So it's not just about "raw performance". In contrast, DX11 level hardware (what will likely power PS4 or xb720), even if likely to be much faster, won't be that different to program for than WiiU.
  • by im_thatoneguy ( 819432 ) on Sunday November 18, 2012 @10:30PM (#42023595)

    You're joking, right? My PC at the time probably cost less than $1,000 and it had a K6-2 450MHz, a Matrox Millennium II and dual Voodoo II cards. I used to play Unreal at maximum settings on that thing. By comparison, the N64 was every bit the toy that it was meant to be.

    Ignoring for the fact that your computer came out years after the Nintendo 64...

    A voodoo 2 card cost $300. You had a Matrox Millenium II and 2x $300 cards which means you somehow managed after $200 for windows to find a barebones system for $200? Pray tell how you accomplished this feat AC.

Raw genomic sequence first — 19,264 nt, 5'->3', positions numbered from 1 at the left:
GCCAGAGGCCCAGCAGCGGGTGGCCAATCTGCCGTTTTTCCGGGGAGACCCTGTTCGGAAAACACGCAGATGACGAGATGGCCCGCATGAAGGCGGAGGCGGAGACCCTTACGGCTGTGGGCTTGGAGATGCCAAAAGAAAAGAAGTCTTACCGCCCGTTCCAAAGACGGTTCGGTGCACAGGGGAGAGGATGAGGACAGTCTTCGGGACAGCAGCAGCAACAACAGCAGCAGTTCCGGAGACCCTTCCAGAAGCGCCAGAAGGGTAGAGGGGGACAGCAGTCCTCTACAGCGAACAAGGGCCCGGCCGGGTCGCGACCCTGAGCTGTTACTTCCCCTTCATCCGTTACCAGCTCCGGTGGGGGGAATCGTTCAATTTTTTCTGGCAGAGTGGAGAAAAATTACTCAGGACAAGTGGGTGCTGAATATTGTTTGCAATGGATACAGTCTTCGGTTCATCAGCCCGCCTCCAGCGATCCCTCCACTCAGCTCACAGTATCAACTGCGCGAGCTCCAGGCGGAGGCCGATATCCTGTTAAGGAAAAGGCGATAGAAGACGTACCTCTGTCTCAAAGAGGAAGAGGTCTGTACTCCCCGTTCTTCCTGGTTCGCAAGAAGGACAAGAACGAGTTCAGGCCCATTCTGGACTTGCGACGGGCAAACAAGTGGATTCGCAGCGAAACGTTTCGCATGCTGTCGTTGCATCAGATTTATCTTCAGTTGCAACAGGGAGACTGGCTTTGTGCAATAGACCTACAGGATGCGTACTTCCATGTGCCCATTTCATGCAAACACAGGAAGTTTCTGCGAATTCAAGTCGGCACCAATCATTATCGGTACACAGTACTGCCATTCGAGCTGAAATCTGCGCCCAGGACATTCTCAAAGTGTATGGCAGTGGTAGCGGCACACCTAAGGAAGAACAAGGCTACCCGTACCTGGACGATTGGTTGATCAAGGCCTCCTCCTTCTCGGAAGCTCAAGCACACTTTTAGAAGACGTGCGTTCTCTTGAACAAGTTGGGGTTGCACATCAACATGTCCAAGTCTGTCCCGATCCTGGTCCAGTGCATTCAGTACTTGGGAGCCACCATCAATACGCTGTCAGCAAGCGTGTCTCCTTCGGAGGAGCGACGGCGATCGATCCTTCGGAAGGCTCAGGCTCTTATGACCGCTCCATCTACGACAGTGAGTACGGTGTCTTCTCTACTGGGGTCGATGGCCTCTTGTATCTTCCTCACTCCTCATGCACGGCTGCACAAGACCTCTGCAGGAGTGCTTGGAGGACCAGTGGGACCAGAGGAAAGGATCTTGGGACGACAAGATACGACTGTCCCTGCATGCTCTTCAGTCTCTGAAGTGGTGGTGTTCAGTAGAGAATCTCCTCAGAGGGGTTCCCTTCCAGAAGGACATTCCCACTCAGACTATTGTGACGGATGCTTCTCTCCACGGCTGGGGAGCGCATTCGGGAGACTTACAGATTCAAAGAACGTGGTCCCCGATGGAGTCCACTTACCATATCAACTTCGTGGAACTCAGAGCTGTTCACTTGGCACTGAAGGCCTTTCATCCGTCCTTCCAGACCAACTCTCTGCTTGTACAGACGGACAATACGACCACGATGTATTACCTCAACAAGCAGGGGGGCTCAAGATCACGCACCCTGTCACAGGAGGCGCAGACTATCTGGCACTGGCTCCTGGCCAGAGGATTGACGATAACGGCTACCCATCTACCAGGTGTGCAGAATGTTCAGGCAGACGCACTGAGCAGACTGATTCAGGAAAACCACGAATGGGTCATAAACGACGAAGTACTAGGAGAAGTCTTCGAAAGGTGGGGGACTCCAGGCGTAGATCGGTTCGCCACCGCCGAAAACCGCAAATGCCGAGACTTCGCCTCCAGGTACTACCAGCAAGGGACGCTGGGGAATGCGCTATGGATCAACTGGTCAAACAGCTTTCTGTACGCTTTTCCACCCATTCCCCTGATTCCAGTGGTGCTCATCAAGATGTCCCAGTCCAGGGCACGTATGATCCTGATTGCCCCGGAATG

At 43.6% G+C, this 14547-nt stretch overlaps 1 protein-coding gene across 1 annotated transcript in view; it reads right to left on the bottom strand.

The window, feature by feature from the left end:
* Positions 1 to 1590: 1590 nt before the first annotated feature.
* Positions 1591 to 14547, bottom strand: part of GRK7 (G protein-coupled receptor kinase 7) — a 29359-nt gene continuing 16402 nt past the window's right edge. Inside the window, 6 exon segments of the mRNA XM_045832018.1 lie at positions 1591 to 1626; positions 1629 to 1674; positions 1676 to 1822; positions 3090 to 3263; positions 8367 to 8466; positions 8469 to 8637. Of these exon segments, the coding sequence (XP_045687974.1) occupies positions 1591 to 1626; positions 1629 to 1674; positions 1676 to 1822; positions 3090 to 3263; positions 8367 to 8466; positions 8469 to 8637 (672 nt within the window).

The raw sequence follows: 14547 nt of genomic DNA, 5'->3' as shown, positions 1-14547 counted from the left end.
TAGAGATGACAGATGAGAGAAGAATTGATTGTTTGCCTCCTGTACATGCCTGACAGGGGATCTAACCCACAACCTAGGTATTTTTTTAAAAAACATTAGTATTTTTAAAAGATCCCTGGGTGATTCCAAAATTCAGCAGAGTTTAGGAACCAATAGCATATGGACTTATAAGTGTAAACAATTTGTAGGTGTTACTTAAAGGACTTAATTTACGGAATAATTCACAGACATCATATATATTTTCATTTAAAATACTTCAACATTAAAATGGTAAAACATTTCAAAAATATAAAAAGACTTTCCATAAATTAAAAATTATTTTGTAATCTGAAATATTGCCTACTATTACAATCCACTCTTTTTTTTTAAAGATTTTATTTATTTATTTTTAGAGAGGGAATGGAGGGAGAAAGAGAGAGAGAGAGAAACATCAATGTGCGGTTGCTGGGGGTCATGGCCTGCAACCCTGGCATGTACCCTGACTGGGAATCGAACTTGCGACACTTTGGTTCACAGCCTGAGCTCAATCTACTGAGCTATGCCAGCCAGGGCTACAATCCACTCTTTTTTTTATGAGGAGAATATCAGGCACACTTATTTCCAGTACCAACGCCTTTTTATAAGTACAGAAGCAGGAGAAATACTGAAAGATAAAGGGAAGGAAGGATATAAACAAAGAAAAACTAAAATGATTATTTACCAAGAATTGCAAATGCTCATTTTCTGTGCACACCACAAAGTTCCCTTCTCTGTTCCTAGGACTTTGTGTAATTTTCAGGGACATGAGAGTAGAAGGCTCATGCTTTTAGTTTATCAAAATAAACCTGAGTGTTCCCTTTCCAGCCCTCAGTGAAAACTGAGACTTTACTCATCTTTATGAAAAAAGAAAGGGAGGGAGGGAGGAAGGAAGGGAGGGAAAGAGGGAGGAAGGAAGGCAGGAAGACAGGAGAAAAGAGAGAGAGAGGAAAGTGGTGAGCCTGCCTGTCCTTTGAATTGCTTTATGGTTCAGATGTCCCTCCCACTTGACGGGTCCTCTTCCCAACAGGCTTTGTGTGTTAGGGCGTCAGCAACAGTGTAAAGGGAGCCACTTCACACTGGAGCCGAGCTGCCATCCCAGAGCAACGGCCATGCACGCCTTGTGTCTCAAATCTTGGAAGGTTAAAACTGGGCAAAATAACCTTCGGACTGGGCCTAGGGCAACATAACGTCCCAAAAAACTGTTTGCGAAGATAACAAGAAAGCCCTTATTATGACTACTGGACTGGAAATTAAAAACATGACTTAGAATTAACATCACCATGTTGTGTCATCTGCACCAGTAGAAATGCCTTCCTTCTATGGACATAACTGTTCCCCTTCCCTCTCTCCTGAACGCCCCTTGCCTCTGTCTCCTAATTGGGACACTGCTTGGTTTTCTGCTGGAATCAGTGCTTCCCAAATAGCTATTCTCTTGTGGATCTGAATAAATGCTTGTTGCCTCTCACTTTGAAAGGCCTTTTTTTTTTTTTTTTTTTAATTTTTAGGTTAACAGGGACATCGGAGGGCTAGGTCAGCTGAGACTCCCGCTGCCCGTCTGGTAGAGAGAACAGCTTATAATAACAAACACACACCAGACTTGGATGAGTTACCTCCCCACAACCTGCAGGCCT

• Re:PS3 (Score:5, Informative)

    by Anonymous Coward on Sunday November 18, 2012 @10:44PM (#42023663)
    Posting anonymously, just because.

    Speaking as a developer who's worked on the PS3, the Xbox 360 and the WiiU. The CPU on the WiiU has some nice things on it. But its not as powerful as the Xbox360 chip. I think N went to IBM and asked them: 'What's cheap to put on the chip?' and IBM said 'Well we have this sh*t that no-one wants.' and N said 'we'll take it.'. It does have better branch prediction than the PPCs in the PS3 and Xbox360.

    The Espresso chip doesn't have any sort of vector processing. It does have paired singles, but that's a pain, a real pain to use. The floating point registers are 64 bit doubles, so when people talk about paired singles I assumed you split the register in two. No the registers are actually 96 bits wide, its actually a double and a single. To load it you have to load in your single, do a merge operation to move that single to the upper 32 bits, and load in your second one. This makes the stacks explode, because to save a floating point register in the callee takes three operations, and 12 bytes no matter what.